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Re: Sacral torsion - October 28, 2005 8:48:00 AM   
ehanso

 

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I would refer you to [URL=http://www.kalindra.com/sacroiliac]www.kalindra.com/sacroiliac[/URL] for a good baseline in SI evaluation and treatment including MET. Which SCS technique as used? What does the pubic symphasis feel like? Does he have hip flexor weakness on the painful side? Even though is leg length may be equal he may still be having dysfunction at the SIJ. Ed

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Re: Sacral torsion - October 28, 2005 8:52:00 AM   
ehanso

 

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Sorry it should be [URL=http://www.kalindra.com/sacroiliac.htm]www.kalindra.com/sacroiliac.htm[/URL]

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Re: Sacral torsion - October 28, 2005 9:31:00 AM   
JLS_PT_OCS

 

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How does he respond to manual therapy of the lower lumbar spine?
How about hip mobilizations?

I would mobilize his Lx spine, and try to mob his hip into extension if he could tolerate it.
J

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Re: Sacral torsion - October 28, 2005 9:37:00 AM   
Yogi

 

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http://www.physsportsmed.com/issues/1998/04apr/ruane.htm

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Re: Sacral torsion - October 28, 2005 9:41:00 AM   
Yogi

 

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http://www.physsportsmed.com/issues/2000/01_00/lacroix.htm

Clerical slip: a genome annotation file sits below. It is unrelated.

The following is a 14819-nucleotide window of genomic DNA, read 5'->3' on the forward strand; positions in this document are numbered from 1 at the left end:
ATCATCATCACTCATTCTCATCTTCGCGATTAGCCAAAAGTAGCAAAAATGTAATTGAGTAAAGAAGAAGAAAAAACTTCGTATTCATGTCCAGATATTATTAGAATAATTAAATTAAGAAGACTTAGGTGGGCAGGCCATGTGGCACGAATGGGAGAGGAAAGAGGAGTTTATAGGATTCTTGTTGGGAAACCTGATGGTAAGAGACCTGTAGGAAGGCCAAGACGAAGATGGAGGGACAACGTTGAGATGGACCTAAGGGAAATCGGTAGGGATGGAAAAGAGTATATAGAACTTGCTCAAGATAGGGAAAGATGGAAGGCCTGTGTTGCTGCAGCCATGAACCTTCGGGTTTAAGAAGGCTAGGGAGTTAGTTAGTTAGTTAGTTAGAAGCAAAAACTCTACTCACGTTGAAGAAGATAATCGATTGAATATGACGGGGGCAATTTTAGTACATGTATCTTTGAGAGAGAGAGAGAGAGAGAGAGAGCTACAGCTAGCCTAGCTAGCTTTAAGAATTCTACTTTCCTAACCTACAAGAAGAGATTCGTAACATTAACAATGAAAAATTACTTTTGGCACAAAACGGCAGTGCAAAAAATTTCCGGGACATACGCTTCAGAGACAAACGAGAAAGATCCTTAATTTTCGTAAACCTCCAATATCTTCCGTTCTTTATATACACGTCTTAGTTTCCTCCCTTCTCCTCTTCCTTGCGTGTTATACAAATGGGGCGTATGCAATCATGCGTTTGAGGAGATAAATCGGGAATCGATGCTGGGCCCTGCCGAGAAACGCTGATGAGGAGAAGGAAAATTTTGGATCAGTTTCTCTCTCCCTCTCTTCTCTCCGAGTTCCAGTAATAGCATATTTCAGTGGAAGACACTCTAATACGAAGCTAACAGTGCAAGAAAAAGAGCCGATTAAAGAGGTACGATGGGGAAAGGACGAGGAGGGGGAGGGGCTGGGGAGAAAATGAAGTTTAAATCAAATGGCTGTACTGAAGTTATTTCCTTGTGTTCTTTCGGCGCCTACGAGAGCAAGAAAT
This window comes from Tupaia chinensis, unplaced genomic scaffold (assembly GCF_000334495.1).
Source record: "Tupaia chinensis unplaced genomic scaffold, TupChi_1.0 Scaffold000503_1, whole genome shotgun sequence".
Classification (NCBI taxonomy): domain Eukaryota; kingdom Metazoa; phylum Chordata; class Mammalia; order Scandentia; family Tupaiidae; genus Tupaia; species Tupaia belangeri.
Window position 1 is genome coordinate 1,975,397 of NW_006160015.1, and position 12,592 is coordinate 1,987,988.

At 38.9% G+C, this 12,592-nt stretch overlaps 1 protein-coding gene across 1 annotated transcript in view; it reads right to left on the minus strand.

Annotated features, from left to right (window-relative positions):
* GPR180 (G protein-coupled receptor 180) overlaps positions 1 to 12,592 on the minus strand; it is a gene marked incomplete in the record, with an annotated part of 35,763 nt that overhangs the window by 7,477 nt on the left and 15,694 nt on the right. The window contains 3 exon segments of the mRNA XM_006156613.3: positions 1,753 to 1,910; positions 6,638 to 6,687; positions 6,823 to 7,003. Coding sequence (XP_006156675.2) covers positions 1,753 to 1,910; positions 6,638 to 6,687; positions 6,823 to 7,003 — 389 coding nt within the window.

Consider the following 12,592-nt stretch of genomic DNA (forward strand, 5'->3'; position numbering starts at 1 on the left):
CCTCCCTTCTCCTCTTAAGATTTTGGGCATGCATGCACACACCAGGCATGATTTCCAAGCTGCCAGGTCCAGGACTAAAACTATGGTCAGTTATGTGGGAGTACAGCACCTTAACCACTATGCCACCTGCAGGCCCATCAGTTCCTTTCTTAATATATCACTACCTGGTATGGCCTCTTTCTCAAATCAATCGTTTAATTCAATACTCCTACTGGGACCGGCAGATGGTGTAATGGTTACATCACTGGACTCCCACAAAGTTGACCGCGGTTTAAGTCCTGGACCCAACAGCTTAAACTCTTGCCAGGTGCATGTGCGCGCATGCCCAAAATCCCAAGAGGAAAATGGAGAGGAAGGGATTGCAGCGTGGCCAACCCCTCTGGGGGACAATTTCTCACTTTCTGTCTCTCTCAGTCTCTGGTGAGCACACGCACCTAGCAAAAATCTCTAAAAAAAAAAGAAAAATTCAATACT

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Re: Sacral torsion - October 28, 2005 10:22:00 AM   
JSPT

 

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MET of the lumbar spine was well tolerated, as was P-A glides. I did these during our first session to alleviate some of the L SI symptoms. He absolutely cannot tolerated mobs of the hip into extension.

I used the Jones S/CS techniques for the pubic symphysis and inguinal pain. These provided relief for about 4-5 hours, but then the pain returns. I have only seen him 4 times over 3 weeks, so perhaps things will start to move in the right direction once they settle down. I plan to reassess lumbar and sacral alignment and movement next visit. I'm wondering if a stress fracture along the pubic ramus is another possibility. I believe that could be missed on an x-ray if it is a recent injury.

Thanks for the references, Yogi. A good reminder of how many things could be at work in this region.

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Re: Sacral torsion - October 28, 2005 1:01:00 PM   
Shill

 

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JSPT,
Your wife is in grade school? Just kidding.

This is a case where I would evaluate with repeated lumbar movements, likely into extension (with prone pressups), as that is just the way I do it. With the mechanism of injury being loaded flexion (basically), I would try unloaded extension. His pain with lying prone (which amounts to slight extension) may change for the better with repeated extension, one only knows after trying. If no pain changes occurred with this, for perhaps 5 sets of 10 reps, or prone on elbows for a few sets of 1-3 minutes resting in this position, I would try extension with a shift, closing down the left side by shifting the pelvis to the right while he does a few sets of prone pressups. If no changes for the better occur here, (remembering that a change for the better could be a slight worsening of central pain), I would try prone over one pillow, prone over two pillows, to see if this allows him relief. Whichever happened to help, he would be asked to unload his spine every 2-3 hours during the day, as his pain with standing 1-2 hours is an indication of the need to unload. If worsened by standing flexion, morning dressing routine, he would be asked to dress (pants, underwear, socks, shoes) while lying supine, due to the lessening of the load with this position. If he has trouble with lying down on the job to unload, just tell him to pretend he is looking for gophers.